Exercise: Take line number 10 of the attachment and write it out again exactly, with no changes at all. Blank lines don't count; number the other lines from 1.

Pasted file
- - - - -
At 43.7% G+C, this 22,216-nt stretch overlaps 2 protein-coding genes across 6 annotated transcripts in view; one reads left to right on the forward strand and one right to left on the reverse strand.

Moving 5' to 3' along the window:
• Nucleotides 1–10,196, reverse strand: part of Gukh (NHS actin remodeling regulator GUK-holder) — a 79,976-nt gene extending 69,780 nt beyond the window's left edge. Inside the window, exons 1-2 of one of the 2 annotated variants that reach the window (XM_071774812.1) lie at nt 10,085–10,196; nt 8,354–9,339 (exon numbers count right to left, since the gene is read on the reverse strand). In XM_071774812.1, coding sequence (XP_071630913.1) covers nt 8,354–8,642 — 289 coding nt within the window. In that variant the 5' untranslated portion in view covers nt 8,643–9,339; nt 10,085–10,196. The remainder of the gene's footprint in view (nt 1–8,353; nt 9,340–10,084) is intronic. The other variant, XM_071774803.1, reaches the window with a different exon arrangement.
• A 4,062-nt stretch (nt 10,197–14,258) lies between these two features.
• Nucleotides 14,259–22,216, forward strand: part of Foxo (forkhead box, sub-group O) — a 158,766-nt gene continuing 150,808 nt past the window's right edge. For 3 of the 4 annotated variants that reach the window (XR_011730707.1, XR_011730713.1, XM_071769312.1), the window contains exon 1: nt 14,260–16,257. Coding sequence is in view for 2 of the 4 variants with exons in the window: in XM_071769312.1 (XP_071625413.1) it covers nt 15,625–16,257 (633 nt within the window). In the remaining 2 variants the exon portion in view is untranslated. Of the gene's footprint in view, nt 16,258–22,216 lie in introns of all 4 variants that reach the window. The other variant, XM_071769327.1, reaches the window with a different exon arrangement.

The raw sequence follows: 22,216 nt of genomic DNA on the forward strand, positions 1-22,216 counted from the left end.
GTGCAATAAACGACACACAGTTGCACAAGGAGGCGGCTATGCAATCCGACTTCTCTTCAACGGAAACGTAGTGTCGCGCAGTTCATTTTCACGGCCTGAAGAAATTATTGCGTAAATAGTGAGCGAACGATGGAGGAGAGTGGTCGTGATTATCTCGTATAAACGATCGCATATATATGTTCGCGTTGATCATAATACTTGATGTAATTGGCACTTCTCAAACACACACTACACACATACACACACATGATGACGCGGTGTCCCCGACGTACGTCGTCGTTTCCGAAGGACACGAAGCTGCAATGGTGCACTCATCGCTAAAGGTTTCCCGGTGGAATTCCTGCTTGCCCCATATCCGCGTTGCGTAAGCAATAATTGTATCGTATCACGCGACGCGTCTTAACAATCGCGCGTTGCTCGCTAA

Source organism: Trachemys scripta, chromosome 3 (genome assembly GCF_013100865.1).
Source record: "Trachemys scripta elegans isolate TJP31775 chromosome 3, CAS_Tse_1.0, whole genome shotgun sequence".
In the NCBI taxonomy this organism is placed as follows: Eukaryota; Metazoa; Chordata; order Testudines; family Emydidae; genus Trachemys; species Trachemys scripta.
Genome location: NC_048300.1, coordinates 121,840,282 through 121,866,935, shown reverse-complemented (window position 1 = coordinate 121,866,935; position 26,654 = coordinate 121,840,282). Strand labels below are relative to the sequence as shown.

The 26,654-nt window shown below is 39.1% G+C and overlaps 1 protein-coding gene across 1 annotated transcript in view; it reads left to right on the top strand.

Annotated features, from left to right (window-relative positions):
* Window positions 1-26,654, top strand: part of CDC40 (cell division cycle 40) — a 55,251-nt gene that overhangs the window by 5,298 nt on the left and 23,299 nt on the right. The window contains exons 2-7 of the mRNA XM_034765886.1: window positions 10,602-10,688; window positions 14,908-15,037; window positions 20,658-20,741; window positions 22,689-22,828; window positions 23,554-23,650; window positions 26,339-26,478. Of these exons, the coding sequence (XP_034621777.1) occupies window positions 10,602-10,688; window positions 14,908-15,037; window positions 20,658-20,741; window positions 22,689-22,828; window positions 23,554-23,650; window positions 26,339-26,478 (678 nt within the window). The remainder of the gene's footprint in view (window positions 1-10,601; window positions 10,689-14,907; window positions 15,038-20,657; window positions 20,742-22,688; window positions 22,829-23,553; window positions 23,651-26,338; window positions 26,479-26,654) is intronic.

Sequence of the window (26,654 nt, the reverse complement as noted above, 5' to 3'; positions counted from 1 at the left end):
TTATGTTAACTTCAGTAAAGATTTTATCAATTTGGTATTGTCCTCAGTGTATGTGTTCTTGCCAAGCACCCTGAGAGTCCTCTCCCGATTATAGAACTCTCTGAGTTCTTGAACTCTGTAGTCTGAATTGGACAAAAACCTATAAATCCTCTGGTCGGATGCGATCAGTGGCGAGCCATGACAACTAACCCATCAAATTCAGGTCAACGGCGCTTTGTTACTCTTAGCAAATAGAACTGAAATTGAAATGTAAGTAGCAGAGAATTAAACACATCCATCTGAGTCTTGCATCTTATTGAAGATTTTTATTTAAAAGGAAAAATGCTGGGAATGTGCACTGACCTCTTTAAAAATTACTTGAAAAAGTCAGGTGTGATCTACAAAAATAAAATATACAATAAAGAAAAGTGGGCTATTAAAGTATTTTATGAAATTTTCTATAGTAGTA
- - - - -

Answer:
In the NCBI taxonomy this organism is placed as follows: Eukaryota; Metazoa; Chordata; order Testudines; family Emydidae; genus Trachemys; species Trachemys scripta.